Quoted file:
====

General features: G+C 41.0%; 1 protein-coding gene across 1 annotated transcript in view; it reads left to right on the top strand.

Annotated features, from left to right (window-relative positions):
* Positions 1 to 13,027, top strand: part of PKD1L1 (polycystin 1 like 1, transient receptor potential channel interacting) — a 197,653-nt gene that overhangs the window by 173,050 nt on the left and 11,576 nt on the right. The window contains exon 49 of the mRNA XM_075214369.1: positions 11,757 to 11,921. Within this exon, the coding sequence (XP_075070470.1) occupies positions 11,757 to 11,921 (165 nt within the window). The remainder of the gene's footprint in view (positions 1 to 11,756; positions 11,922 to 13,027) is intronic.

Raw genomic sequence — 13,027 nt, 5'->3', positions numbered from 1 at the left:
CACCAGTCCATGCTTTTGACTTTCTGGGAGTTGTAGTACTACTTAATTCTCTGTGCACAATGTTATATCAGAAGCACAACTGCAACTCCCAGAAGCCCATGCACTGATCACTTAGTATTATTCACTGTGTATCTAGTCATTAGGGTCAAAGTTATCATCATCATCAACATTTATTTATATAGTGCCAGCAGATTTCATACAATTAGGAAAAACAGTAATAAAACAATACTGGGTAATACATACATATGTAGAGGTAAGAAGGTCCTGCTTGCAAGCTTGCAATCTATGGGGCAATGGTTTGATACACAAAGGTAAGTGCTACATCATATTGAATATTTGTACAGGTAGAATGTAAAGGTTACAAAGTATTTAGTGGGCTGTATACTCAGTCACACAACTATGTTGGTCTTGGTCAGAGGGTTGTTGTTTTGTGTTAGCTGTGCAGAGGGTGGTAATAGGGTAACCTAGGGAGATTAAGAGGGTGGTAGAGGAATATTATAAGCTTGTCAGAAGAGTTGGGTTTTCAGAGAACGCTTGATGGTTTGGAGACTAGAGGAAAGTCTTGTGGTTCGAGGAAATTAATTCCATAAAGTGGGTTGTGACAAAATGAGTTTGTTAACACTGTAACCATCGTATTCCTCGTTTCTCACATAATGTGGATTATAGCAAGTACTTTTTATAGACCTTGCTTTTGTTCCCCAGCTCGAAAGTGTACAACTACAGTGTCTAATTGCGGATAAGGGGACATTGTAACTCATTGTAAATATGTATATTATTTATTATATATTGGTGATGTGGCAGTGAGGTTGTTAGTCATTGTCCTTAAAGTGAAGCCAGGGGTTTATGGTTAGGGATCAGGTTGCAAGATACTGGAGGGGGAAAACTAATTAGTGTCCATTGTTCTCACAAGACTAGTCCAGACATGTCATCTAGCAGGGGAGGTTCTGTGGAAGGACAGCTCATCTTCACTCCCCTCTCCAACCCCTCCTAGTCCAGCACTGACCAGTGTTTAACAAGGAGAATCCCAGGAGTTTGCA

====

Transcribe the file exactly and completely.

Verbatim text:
General features: G+C 41.0%; 1 protein-coding gene across 1 annotated transcript in view; it reads left to right on the top strand.

Annotated features, from left to right (window-relative positions):
* Positions 1 to 13,027, top strand: part of PKD1L1 (polycystin 1 like 1, transient receptor potential channel interacting) — a 197,653-nt gene that overhangs the window by 173,050 nt on the left and 11,576 nt on the right. The window contains exon 49 of the mRNA XM_075214369.1: positions 11,757 to 11,921. Within this exon, the coding sequence (XP_075070470.1) occupies positions 11,757 to 11,921 (165 nt within the window). The remainder of the gene's footprint in view (positions 1 to 11,756; positions 11,922 to 13,027) is intronic.

Raw genomic sequence — 13,027 nt, 5'->3', positions numbered from 1 at the left:
CACCAGTCCATGCTTTTGACTTTCTGGGAGTTGTAGTACTACTTAATTCTCTGTGCACAATGTTATATCAGAAGCACAACTGCAACTCCCAGAAGCCCATGCACTGATCACTTAGTATTATTCACTGTGTATCTAGTCATTAGGGTCAAAGTTATCATCATCATCAACATTTATTTATATAGTGCCAGCAGATTTCATACAATTAGGAAAAACAGTAATAAAACAATACTGGGTAATACATACATATGTAGAGGTAAGAAGGTCCTGCTTGCAAGCTTGCAATCTATGGGGCAATGGTTTGATACACAAAGGTAAGTGCTACATCATATTGAATATTTGTACAGGTAGAATGTAAAGGTTACAAAGTATTTAGTGGGCTGTATACTCAGTCACACAACTATGTTGGTCTTGGTCAGAGGGTTGTTGTTTTGTGTTAGCTGTGCAGAGGGTGGTAATAGGGTAACCTAGGGAGATTAAGAGGGTGGTAGAGGAATATTATAAGCTTGTCAGAAGAGTTGGGTTTTCAGAGAACGCTTGATGGTTTGGAGACTAGAGGAAAGTCTTGTGGTTCGAGGAAATTAATTCCATAAAGTGGGTTGTGACAAAATGAGTTTGTTAACACTGTAACCATCGTATTCCTCGTTTCTCACATAATGTGGATTATAGCAAGTACTTTTTATAGACCTTGCTTTTGTTCCCCAGCTCGAAAGTGTACAACTACAGTGTCTAATTGCGGATAAGGGGACATTGTAACTCATTGTAAATATGTATATTATTTATTATATATTGGTGATGTGGCAGTGAGGTTGTTAGTCATTGTCCTTAAAGTGAAGCCAGGGGTTTATGGTTAGGGATCAGGTTGCAAGATACTGGAGGGGGAAAACTAATTAGTGTCCATTGTTCTCACAAGACTAGTCCAGACATGTCATCTAGCAGGGGAGGTTCTGTGGAAGGACAGCTCATCTTCACTCCCCTCTCCAACCCCTCCTAGTCCAGCACTGACCAGTGTTTAACAAGGAGAATCCCAGGAGTTTGCA